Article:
Small Radioactive Breach During Transport Process at Seattle Hospital

Thirteen People Decontaminated for Radiation Exposure

On May 2, 2019, thirteen people had to be decontaminated for radiation exposure following an incident at the research facility on the Harborview Medical Center campus in Seattle, Washington.


The personnel involved include two radioactive materials inspectors with the Washington State Department of Health and law enforcement officers who were present to observe removal of the device, as well as employees of a company contracted by the University of Washington to remove the device.

The device was in the process of being sealed and shipped to a safe disposal site and was located in a controlled-access work area in one of the buildings on the medical center’s campus.

A leak was detected and a radioactive material, cesium-137, was detected in the controlled worksite.  The contractor found contamination in the work area and that 13 people were contaminated.  No contamination was released outside of the area and there was no risk to the public, according to a news release from the Washington Department of Health.

Seattle Fire Department responded.  Ten of the workers were sent to the hospital for testing and possible treatment.  All personnel were decontaminated and released.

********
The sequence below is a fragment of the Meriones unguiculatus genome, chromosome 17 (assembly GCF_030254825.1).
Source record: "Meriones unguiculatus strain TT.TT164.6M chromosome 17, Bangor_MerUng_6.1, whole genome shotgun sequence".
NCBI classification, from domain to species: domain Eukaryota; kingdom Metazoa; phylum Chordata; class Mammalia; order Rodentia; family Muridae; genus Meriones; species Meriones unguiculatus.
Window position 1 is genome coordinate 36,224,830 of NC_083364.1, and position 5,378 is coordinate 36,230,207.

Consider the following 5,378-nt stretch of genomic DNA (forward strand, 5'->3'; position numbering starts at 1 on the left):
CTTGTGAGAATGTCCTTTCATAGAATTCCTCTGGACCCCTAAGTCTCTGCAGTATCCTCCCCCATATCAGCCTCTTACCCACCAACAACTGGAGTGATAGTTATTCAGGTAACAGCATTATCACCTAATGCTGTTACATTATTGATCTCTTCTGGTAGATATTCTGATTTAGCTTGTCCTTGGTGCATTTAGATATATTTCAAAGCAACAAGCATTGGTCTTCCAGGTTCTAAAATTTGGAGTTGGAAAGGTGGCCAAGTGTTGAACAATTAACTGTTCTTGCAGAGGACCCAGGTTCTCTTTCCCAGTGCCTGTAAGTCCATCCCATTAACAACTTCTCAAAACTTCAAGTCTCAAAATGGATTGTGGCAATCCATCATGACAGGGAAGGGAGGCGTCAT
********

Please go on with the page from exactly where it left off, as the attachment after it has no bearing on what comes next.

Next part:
Radiation health physicists with the Washington Department of Health report that this type of work is fairly common, but release of radioactive material is very rare.  The Washington Department of Health is investigating the incident in partnership with the University of Washington and will provide more information as it becomes available.


The Harborview Medical Center is just east of the main hospital building.  The incident occurred at a loading area in the rear of the building.  The cesium-137 was being used at Harborview in the blood transfusion process.

Cesium-137 is used to irradiate blood, and in radiation therapy.  It is also used in some industrial gauges.  Cesium-137, which is water soluble, was widely spread by the nuclear accidents at the Chernobyl and Fukushima nuclear plants.

For additional information, please contact Kate Lynch of the Washington Department of Health at (360) 485-5101 or at